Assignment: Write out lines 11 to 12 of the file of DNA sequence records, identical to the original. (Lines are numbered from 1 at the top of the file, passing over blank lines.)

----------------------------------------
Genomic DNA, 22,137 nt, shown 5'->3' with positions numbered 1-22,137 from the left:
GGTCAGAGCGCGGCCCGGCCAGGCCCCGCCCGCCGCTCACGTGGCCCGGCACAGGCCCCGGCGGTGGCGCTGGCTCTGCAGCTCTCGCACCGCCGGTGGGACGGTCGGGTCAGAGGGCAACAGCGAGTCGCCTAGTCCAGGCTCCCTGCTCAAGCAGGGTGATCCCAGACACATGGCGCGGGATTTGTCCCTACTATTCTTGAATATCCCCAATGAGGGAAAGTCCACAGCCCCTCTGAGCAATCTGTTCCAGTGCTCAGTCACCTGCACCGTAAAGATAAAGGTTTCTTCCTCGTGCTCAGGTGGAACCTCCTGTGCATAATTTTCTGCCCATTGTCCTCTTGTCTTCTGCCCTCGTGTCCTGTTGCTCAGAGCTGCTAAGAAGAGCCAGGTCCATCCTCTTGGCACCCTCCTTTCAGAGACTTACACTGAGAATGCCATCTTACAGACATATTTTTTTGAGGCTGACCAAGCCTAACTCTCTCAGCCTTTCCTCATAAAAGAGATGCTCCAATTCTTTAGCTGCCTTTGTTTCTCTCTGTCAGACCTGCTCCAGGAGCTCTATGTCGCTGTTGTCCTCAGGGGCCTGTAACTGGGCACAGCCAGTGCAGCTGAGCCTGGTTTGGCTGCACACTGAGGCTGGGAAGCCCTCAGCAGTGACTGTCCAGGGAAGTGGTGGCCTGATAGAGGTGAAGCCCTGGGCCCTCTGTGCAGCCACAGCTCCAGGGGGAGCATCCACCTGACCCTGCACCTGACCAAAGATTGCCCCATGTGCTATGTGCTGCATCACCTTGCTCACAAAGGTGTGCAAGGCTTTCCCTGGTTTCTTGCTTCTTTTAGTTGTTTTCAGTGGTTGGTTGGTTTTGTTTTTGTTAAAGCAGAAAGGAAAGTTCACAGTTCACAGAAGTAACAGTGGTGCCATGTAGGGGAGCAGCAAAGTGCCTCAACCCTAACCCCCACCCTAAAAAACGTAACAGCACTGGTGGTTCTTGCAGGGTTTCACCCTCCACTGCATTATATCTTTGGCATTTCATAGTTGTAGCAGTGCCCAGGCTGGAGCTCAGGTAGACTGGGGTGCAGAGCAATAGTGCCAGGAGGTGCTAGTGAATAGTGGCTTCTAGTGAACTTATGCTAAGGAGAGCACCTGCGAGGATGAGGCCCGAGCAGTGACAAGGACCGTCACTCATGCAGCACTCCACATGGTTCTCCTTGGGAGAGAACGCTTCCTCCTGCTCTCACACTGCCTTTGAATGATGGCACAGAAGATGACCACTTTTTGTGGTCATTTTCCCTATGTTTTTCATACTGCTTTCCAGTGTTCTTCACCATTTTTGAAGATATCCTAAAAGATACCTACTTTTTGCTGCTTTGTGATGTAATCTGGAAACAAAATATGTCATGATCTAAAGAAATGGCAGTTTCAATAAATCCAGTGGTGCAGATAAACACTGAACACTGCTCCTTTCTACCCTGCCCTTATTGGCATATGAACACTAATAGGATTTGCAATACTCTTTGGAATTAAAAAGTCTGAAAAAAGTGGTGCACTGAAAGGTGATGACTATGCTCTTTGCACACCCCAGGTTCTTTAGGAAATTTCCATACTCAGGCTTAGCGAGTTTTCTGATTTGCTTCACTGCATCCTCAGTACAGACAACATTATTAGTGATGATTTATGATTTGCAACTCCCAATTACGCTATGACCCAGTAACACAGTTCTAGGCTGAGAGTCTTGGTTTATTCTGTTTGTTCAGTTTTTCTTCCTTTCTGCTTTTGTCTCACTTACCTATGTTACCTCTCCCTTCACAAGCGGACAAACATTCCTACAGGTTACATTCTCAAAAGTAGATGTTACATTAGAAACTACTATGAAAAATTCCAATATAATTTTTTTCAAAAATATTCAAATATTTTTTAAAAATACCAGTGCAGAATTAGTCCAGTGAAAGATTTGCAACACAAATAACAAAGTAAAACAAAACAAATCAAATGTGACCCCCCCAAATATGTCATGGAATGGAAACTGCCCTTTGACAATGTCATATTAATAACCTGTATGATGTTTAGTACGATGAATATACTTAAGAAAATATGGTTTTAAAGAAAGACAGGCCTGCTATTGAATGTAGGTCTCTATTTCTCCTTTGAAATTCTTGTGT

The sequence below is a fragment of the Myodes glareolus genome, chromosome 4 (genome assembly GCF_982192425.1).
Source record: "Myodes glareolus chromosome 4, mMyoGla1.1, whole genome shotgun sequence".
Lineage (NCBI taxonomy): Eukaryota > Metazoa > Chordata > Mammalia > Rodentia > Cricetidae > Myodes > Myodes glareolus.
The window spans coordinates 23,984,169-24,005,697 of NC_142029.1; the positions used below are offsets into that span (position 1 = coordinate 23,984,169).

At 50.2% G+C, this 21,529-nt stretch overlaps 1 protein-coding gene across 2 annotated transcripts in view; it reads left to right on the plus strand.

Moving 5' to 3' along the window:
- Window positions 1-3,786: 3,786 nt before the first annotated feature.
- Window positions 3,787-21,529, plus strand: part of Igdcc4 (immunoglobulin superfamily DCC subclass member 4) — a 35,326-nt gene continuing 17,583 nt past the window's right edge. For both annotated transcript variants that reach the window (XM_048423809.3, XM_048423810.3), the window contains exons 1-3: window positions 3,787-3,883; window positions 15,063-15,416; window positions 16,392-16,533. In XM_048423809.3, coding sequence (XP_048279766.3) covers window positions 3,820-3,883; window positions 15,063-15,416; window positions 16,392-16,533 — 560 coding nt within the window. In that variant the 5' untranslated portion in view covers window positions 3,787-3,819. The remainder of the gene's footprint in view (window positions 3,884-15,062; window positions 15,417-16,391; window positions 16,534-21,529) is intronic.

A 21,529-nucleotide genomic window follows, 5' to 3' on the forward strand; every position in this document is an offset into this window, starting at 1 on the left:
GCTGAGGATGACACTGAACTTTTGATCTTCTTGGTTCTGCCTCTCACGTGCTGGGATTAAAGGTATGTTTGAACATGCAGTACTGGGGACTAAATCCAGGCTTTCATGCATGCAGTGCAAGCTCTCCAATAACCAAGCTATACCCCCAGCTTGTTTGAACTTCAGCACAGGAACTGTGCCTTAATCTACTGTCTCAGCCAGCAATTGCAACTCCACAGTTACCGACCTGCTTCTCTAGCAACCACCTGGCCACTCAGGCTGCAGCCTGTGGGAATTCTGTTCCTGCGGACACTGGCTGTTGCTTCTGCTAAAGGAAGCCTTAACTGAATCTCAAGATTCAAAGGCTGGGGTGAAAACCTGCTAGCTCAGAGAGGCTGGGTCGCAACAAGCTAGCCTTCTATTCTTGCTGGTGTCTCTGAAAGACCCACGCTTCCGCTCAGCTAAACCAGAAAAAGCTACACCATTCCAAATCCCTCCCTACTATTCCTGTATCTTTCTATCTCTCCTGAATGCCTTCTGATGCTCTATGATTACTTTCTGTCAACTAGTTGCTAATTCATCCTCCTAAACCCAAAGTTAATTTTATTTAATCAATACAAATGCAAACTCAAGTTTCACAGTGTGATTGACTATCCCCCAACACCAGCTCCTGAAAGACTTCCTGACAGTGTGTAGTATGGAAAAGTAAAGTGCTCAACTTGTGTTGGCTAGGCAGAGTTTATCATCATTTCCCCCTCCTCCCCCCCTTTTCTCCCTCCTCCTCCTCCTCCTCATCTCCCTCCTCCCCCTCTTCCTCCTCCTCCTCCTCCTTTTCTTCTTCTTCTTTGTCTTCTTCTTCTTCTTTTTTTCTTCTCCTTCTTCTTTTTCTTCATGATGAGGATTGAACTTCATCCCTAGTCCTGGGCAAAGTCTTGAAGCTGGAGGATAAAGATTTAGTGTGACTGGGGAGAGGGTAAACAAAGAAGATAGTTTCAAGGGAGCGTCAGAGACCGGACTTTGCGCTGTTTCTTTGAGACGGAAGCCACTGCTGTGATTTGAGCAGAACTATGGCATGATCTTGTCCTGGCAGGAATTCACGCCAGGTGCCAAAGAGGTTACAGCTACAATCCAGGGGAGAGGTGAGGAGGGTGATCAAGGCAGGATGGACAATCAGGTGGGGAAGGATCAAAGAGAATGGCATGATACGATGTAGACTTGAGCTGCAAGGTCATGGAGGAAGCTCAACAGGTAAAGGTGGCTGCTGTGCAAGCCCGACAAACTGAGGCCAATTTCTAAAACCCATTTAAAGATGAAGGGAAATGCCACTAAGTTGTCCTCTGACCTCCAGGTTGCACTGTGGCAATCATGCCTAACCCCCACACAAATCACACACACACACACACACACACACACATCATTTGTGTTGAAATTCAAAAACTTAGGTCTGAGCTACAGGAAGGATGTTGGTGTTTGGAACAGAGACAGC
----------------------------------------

A 21,529-nucleotide genomic window follows, 5' to 3' on the forward strand; every position in this document is an offset into this window, starting at 1 on the left:
GCTGAGGATGACACTGAACTTTTGATCTTCTTGGTTCTGCCTCTCACGTGCTGGGATTAAAGGTATGTTTGAACATGCAGTACTGGGGACTAAATCCAGGCTTTCATGCATGCAGTGCAAGCTCTCCAATAACCAAGCTATACCCCCAGCTTGTTTGAACTTCAGCACAGGAACTGTGCCTTAATCTACTGTCTCAGCCAGCAATTGCAACTCCACAGTTACCGACCTGCTTCTCTAGCAACCACCTGGCCACTCAGGCTGCAGCCTGTGGGAATTCTGTTCCTGCGGACACTGGCTGTTGCTTCTGCTAAAGGAAGCCTTAACTGAATCTCAAGATTCAAAGGCTGGGGTGAAAACCTGCTAGCTCAGAGAGGCTGGGTCGCAACAAGCTAGCCTTCTATTCTTGCTGGTGTCTCTGAAAGACCCACGCTTCCGCTCAGCTAAACCAGAAAAAGCTACACCATTCCAAATCCCTCCCTACTATTCCTGTATCTTTCTATCTCTCCTGAATGCCTTCTGATGCTCTATGATTACTTTCTGTCAACTAGTTGCTAATTCATCCTCCTAAACCCAAAGTTAATTTTATTTAATCAATACAAATGCAAACTCAAGTTTCACAGTGTGATTGACTATCCCCCAACACCAGCTCCTGAAAGACTTCCTGACAGTGTGTAGTATGGAAAAGTAAAGTGCTCAACTTGTGTTGGCTAGGCAGAGTTTATCATCATTTCCCCCTCCTCCCCCCCTTTTCTCCCTCCTCCTCCTCCTCCTCATCTCCCTCCTCCCCCTCTTCCTCCTCCTCCTCCTCCTTTTCTTCTTCTTCTTTGTCTTCTTCTTCTTCTTTTTTTCTTCTCCTTCTTCTTTTTCTTCATGATGAGGATTGAACTTCATCCCTAGTCCTGGGCAAAGTCTTGAAGCTGGAGGATAAAGATTTAGTGTGACTGGGGAGAGGGTAAACAAAGAAGATAGTTTCAAGGGAGCGTCAGAGACCGGACTTTGCGCTGTTTCTTTGAGACGGAAGCCACTGCTGTGATTTGAGCAGAACTATGGCATGATCTTGTCCTGGCAGGAATTCACGCCAGGTGCCAAAGAGGTTACAGCTACAATCCAGGGGAGAGGTGAGGAGGGTGATCAAGGCAGGATGGACAATCAGGTGGGGAAGGATCAAAGAGAATGGCATGATACGATGTAGACTTGAGCTGCAAGGTCATGGAGGAAGCTCAACAGGTAAAGGTGGCTGCTGTGCAAGCCCGACAAACTGAGGCCAATTTCTAAAACCCATTTAAAGATGAAGGGAAATGCCACTAAGTTGTCCTCTGACCTCCAGGTTGCACTGTGGCAATCATGCCTAACCCCCACACAAATCACACACACACACACACACACACACACATCATTTGTGTTGAAATTCAAAAACTTAGGTCTGAGCTACAGGAAGGATGTTGGTGTTTGGAACAGAGACAGC